Model assumptions and drivers of land use change

The following assumptions are made about the decision environment of farm-agents. First, it is assumed that individual farmers aim to maximise net family income given their family’s land, wealth and labour endowments. The area of agricultural land in the region is limited and the opportunities for employment in other sectors determine the opportunity cost of on-farm labour. The family’s wealth endowment determines their cost of capital. The landscape is represented by a set of agricultural land blocks of varying size and distance from farmsteads in the region. Labour and capital are substitutes in the model whereas field-size and capital are complements. These relationships imply that families (and regions) with a low opportunity cost of labour will utilize relatively more labour in the farm enterprise and that cost savings can be achieved by farm and field expansion. Finally, farmers influence the landscape through their land use decisions (i.e. which blocks to farm, and how) that, in turn, are influenced by the nature and level of agricultural support. Given the existence of a competitive land market (as assumed in the model), rented land will over time gravitate to the most efficient or profitable producers (i.e. those that can extract the highest rent/profit from each plot).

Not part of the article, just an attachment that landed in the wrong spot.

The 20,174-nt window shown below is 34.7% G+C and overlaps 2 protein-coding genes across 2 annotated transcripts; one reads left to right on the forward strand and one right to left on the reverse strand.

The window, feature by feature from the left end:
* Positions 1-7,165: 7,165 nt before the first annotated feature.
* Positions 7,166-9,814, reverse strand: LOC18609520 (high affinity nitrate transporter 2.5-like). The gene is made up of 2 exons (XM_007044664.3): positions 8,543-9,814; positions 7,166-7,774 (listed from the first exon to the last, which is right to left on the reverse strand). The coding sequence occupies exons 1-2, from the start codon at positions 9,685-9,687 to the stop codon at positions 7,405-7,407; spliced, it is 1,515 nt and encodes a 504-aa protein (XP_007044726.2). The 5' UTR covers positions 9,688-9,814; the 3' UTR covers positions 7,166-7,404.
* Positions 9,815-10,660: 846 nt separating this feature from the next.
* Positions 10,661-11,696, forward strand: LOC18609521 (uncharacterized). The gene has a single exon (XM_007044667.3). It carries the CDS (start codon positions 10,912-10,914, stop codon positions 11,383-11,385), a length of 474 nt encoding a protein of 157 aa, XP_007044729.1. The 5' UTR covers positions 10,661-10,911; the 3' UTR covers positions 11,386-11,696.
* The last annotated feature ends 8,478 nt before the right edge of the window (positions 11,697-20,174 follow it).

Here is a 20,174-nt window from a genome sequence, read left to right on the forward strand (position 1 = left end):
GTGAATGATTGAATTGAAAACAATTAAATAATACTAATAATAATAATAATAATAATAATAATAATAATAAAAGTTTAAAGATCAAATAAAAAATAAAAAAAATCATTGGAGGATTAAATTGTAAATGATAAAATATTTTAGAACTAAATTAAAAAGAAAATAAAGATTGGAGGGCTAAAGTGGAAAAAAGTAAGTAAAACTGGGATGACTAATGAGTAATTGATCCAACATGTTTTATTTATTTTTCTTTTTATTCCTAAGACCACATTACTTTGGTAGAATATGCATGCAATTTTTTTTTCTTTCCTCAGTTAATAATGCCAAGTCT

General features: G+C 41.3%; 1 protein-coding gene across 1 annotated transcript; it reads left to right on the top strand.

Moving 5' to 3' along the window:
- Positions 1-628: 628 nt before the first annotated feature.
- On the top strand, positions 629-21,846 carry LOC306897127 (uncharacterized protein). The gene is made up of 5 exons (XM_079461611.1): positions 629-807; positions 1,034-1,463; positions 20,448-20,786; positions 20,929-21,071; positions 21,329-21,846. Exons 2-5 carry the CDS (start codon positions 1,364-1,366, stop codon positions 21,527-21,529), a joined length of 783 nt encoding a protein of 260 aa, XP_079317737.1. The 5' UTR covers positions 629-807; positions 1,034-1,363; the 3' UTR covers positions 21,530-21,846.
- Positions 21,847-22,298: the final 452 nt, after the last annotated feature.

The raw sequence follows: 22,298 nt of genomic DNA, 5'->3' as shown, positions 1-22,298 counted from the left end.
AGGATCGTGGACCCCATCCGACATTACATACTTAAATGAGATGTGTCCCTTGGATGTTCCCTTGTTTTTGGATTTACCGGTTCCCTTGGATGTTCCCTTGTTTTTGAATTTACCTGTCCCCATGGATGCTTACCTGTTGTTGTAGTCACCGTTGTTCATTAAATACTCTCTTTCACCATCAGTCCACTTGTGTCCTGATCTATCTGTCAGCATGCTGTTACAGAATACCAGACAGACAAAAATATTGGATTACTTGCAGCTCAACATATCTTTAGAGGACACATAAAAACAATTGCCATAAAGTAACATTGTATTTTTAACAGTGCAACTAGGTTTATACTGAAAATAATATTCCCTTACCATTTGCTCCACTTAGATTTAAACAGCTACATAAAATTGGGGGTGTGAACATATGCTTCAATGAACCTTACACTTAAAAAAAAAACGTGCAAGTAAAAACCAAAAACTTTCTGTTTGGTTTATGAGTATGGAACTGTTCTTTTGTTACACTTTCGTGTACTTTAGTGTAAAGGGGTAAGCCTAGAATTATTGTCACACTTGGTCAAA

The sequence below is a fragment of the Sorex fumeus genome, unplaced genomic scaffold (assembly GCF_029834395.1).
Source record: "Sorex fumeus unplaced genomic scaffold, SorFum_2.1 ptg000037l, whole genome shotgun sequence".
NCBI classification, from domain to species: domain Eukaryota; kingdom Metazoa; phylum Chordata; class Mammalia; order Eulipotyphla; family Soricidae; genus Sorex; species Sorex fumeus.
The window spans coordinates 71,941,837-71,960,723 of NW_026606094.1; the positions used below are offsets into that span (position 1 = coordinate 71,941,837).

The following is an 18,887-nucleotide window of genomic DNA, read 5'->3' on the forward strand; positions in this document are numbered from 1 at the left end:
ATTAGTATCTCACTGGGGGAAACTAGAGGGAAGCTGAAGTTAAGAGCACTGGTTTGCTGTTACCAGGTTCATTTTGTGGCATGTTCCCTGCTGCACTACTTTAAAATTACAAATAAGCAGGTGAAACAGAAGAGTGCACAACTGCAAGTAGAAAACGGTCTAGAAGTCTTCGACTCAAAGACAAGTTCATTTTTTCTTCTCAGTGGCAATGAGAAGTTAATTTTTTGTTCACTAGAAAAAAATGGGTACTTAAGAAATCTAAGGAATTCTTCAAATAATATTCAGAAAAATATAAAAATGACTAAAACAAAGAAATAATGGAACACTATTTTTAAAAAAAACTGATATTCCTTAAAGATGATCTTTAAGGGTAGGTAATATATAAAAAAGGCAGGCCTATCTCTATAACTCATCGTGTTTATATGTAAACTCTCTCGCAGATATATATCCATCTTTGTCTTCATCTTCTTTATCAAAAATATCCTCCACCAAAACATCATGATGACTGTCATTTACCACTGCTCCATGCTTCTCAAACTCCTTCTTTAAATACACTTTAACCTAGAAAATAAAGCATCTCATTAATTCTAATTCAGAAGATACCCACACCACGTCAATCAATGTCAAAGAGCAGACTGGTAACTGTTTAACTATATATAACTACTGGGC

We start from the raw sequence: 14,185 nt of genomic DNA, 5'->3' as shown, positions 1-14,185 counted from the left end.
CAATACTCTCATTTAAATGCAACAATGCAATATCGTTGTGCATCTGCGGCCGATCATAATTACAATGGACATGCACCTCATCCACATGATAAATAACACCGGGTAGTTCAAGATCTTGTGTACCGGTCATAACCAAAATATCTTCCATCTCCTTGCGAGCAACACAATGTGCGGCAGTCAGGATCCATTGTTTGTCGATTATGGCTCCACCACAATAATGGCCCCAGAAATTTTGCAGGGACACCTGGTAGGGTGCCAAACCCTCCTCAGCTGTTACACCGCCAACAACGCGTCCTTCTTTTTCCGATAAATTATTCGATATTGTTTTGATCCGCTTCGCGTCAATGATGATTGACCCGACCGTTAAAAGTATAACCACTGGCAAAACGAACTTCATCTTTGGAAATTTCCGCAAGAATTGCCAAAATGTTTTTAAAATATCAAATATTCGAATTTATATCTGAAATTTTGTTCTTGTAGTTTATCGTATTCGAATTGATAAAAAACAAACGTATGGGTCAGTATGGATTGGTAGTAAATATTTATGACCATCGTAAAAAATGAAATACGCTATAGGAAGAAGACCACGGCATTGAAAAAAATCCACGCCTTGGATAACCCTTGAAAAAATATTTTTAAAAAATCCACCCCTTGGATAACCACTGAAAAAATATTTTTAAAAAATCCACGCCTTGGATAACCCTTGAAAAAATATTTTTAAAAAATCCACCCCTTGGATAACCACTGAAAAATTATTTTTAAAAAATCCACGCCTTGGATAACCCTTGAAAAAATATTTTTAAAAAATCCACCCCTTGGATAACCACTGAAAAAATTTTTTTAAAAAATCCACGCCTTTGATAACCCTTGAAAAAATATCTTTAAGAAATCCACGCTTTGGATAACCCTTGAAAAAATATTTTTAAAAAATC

The shadow price of land (i.e. implicit land rent) is a crucial policy variable, because the higher the potential land rent, the less sensitive land use will be to changes in market and policy conditions (identical reasoning applies to quota-constrained outputs such as milk). Factors that reduce implicit land rents over time will therefore influence structural change and hence need to be distinguished from the impacts of decoupling support. For example, rising off-farm wage rates as a result of growth in other sectors is a particularly critical factor, as this implies that the returns from farming need to increase over time if farmers are to maintain income parity and remain in the sector. Further, off-farm employment opportunities vary considerably between regions and have the potential to buffer the impacts of decoupled support where the opportunity cost of labour is low; this is important to be aware of when considering the regional comparisons in the empirical results. Finally, the joint distribution of block size and distance of blocks from farmsteads are important physical constraints on farm expansion (since transport is costly).

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